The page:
The Calculus Of Love
Posted on Apr 19, 2010 by Alex Fice
When I first got the call from Dan Clifton to work with him on The Calculus Of Love I was very excited to collaborate on a fictional piece after working with him on a number of documentaries. Dan is great to work with he is very flexible in his approach and fast on his feet which comes from the documentary background. I like the organic feel to his style, once again born out of documentary. For example if an actor leans out of frame or there is a focus buzz on a take it’s all part of that organic feel which I feel we have lost to a large degree in cinema
The film involves a Mathematics Professor Bowers who for the better half of his life has grappled with the 250 year old unsolved Goldbach Conjecture which states that any number greater than 2 is the sum of two primes. Reknown for being one of the world’s leading mathematicians he runs a tight ship and his class is seen as hallowed ground.
The beginning of a new term sees a young student called Hopkins join his class who clearly has an aptitude for the subject. Bowers has more in common with Hopkins than he realises.
Working with the SRW-9000
I first heard about this camera through a colleague who had been to a Sony presentation of it. He was amazed at the spec and price of it which intrigued me so I called up Mike Thomas at Top Teks and asked if he would mind me having a play. I mentioned the short film Dan and I were planning and he offered to let us use it on the production which was fantastic.
At first sighting I thought it bulky and pretty un-ergonomic but realised that unlike the F35 it’s recording system the SR deck was built into the chassis.
The 2/3in chip presented a problem for our purposes because I wanted a shallow DOF to hide some of the aberrations on set. So we decided to use a Pro 35 adapter with it. Take 2 Films very kindly offered up the lenses and grip equipment. I wanted to use the Master Primes because of their speed to compensate for the Pro 35 1.5 stop loss but after a little hiccup with insurance they became unavailable and we ended up using the Zeiss Ultra Primes T1.9s which are beautiful lenses. I decided not to use any filtration once again because of the Pro 35 and loss of resolution shooting through the extra glass but as it turned out I feel that helped aesthetically it seemed to tame the sharpness that’s so apparent with HD at this level. I wanted to shoot using the full gamut the camera has to offer which with the correct boards is 4:4:4 in Sony’s S log which is essentially raw and allows for the greatest elasticity in post. For more than half of the film I had 3db of gain in the camera which according to Sony rates the camera at 500ASA – this helped me a lot having lost 1.5 stops using the Pro35, it also increases the dynamic range of the camera at the cost of a little noise which I felt suited those particular scenes.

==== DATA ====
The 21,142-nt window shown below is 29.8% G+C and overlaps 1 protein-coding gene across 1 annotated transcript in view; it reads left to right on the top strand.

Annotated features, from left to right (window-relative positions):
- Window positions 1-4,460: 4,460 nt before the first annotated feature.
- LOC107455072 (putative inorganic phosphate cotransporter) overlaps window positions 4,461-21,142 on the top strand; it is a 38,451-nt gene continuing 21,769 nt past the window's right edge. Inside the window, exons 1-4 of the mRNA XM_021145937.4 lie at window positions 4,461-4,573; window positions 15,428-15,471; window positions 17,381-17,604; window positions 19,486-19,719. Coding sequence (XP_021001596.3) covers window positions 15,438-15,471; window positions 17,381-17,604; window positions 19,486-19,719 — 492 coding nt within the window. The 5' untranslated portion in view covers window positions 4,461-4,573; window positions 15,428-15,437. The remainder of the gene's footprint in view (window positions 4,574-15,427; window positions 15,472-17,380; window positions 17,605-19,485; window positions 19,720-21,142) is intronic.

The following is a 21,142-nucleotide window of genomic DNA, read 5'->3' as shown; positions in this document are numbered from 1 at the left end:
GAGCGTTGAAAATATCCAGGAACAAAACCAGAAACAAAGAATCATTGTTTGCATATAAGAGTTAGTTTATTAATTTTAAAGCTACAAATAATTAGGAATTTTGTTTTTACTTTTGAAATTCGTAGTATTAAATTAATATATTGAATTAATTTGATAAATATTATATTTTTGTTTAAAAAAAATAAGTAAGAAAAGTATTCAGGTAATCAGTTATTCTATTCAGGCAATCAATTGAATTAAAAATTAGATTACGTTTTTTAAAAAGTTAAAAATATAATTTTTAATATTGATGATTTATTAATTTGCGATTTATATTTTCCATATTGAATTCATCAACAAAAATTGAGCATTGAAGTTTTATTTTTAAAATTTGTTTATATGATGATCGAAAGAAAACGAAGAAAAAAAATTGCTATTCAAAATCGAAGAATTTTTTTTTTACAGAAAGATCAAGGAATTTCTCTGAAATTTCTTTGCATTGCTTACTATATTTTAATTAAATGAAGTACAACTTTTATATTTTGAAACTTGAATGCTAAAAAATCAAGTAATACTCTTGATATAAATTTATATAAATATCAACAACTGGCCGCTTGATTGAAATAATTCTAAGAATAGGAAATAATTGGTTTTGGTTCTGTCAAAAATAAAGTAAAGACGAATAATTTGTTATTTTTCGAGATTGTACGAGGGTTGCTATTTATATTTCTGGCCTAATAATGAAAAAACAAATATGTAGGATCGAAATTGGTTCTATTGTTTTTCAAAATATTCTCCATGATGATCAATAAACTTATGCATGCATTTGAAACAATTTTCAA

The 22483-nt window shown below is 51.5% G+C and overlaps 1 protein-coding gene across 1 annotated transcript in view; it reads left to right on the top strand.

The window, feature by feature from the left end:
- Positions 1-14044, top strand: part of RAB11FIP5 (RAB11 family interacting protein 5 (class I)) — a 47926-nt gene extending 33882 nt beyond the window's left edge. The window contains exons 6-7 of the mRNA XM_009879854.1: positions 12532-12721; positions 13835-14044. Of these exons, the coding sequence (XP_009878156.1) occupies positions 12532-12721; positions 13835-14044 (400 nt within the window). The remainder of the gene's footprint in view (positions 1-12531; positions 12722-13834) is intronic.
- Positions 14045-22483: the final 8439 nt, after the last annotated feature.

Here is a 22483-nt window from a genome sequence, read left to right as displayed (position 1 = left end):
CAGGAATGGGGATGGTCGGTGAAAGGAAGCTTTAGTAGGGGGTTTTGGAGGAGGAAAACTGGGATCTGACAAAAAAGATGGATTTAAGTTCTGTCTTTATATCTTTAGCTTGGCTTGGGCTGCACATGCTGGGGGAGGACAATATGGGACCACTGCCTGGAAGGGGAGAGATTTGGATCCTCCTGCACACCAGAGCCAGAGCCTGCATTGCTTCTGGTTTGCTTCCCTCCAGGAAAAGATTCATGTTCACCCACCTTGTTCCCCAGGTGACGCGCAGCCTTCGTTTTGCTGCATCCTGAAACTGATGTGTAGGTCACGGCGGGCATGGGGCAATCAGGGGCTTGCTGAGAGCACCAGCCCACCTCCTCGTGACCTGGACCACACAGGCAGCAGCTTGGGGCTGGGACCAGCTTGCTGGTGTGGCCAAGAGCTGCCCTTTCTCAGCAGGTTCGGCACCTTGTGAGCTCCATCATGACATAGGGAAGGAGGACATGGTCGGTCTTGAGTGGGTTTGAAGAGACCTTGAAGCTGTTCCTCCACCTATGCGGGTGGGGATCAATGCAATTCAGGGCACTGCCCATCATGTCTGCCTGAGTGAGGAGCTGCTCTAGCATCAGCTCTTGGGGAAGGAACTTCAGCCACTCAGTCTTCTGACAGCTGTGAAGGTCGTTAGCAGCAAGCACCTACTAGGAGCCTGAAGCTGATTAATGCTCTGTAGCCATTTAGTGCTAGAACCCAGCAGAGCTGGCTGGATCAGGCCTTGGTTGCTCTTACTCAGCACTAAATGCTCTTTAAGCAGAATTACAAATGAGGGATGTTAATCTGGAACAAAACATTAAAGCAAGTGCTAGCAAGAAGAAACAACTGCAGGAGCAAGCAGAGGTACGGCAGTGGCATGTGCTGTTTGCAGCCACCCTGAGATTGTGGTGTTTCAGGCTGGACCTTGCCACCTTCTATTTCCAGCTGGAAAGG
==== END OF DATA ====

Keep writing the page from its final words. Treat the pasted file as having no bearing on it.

Hilda Sealy my first AC had a difficult task with pretty much everything being shot wide open on the Ultra Primes. We have worked together for awhile now and she deals with this with gusto. We used the dolly a fair bit and ended up shooting a lot of our scenes in one or two setups which under the time constraints was a necessity but a conscious decision in our prior planning.
Dan and I spoke about many films and referenced a wide spectrum of looks including Hard Candy for the feeling of claustrophobia that the director creates.
In the Italian film Consequences Of Love we spoke about the look being very unforced and natural light which is always a lot easier to create than one imagines especially with a limited lighting package. The colour palate was fairly uniform, nothing jumping out. Framing was important to single out our main character Prof Bowers (Keith Allen) we wanted to isolate him and so we opted for wide frames with big head room and placing him in bottom left or right of frame when we could.
My lighting approach was simple, the package included 1X 4K HMI and 3X 2.5K HMI, two Image 80s, two Diva lights, and a small tungsten package. I wanted to create a natural feel not stylised so as not to detract from the characters but have them immersed in a natural environment which we tried to make feel claustrophobic. we used blinds on the windows so you can barely see outside which enhances the claustrophobia, this presents challenges in being able to light from the outside.. bowers world is an internal one and the blinds feature both in his office space and the lecture room which is the space he occupies physically and mentally.
The final scene I feel is interesting photographically it takes place in what is supposed to be the basement of the university. I didn’t have a gaffer on this day so we were restricted in what we could achieve. The scene is lit with three Cooly lamps which feature in the shot, each lamp had a 100W undiffused pearl bulb in it and this is all we had apart from two small tungsten fresnels on the back walls. The scene was shot wide open with 3db gain and the camera handled it marvellously the stop range was from 5.6 in the highlights under the lamp to 1.1 in the shadows. Keith Allen is balding and I thought a shiny head would be a problem in this scenario but the camera handled well.